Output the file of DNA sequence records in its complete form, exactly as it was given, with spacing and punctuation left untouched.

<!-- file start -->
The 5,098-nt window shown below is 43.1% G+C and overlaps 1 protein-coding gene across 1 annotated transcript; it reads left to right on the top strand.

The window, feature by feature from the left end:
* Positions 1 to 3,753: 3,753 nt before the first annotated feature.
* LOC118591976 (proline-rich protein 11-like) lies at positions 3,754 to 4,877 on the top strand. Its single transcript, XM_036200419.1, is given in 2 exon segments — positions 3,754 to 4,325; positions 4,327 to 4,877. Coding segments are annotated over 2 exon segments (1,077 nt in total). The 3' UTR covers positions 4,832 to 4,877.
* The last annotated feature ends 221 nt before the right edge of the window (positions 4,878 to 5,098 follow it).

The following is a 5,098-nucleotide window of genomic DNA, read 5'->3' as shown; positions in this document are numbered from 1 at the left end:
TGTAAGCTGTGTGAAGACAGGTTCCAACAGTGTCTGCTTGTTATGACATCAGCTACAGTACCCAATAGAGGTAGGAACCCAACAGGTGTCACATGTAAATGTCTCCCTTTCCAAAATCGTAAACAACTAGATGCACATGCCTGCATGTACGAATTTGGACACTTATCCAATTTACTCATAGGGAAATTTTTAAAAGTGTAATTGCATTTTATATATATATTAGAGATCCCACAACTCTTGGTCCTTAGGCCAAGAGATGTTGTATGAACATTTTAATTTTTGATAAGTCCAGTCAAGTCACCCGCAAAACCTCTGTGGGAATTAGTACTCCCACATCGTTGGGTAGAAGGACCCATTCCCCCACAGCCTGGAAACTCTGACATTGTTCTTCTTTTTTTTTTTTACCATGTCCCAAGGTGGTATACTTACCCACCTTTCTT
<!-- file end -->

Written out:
The 5,098-nt window shown below is 43.1% G+C and overlaps 1 protein-coding gene across 1 annotated transcript; it reads left to right on the top strand.

The window, feature by feature from the left end:
* Positions 1 to 3,753: 3,753 nt before the first annotated feature.
* LOC118591976 (proline-rich protein 11-like) lies at positions 3,754 to 4,877 on the top strand. Its single transcript, XM_036200419.1, is given in 2 exon segments — positions 3,754 to 4,325; positions 4,327 to 4,877. Coding segments are annotated over 2 exon segments (1,077 nt in total). The 3' UTR covers positions 4,832 to 4,877.
* The last annotated feature ends 221 nt before the right edge of the window (positions 4,878 to 5,098 follow it).

The following is a 5,098-nucleotide window of genomic DNA, read 5'->3' as shown; positions in this document are numbered from 1 at the left end:
TGTAAGCTGTGTGAAGACAGGTTCCAACAGTGTCTGCTTGTTATGACATCAGCTACAGTACCCAATAGAGGTAGGAACCCAACAGGTGTCACATGTAAATGTCTCCCTTTCCAAAATCGTAAACAACTAGATGCACATGCCTGCATGTACGAATTTGGACACTTATCCAATTTACTCATAGGGAAATTTTTAAAAGTGTAATTGCATTTTATATATATATTAGAGATCCCACAACTCTTGGTCCTTAGGCCAAGAGATGTTGTATGAACATTTTAATTTTTGATAAGTCCAGTCAAGTCACCCGCAAAACCTCTGTGGGAATTAGTACTCCCACATCGTTGGGTAGAAGGACCCATTCCCCCACAGCCTGGAAACTCTGACATTGTTCTTCTTTTTTTTTTTTACCATGTCCCAAGGTGGTATACTTACCCACCTTTCTT